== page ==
Further, no one knows how the American system of corporate capitalism will respond this time - - in the era of unprecedented wealth, material abundance, opulence, conspicuous consumption, and technological advance -- if the unemployment rate keeps rising. The best outcome for stakeholders in the current system would involve not getting to a point when investors and the nation at large would find out -- which is why public officials need to find ways to create many more jobs in the years ahead. Again, Occupy Wall Street represents the first social activist manifestation of this plight of the others amid rampant poverty, injustice, marginalization, and disenfranchisement.

We are not talking about a U.S. where the majority of the populace is not benefiting the way people with adjusted gross incomes above $1 million do from corporate capitalism: we are talking about a majority of the populace not benefiting from the system amid individuals grossing $1 billion, $5 billion, even $10 billion per year, who are asking for even lower tax rates and an even larger share of income and wealth than they have been permitted to possess. The top 0.1 percent -- the top one-tenth of 1 percent -- control more than 30 percent of the nation's wealth. And they want more. To say that the current maldistribution in income and wealth is not conducive to Sweden society-like serenity would be an understatement.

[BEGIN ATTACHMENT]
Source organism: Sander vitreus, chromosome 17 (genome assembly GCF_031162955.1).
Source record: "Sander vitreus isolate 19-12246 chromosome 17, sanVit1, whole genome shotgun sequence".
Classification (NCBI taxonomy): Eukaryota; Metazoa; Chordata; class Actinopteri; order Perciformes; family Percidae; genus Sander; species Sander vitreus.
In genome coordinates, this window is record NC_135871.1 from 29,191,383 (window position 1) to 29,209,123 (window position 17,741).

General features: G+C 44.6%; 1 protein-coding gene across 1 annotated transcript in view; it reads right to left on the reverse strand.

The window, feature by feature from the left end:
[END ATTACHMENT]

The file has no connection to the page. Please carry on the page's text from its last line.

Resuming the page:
Hence, for systemic preservation reasons, the above suggests the best tactic would be to find ways to implement economic reforms now, and incorporate as many segments of the others as possible into corporate capitalism -- make them stakeholders and true economic partners in the system.

Put another way, wouldn't it be better to reform a little bit now, instead of being in a position where the former stakeholders will have to adapt to an entirely new system, run by and dominated by the reformers and the others?

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International Business Times U.S. Editor Joseph Lazzaro is writing a book on the U.S. presidency and the U.S. economy.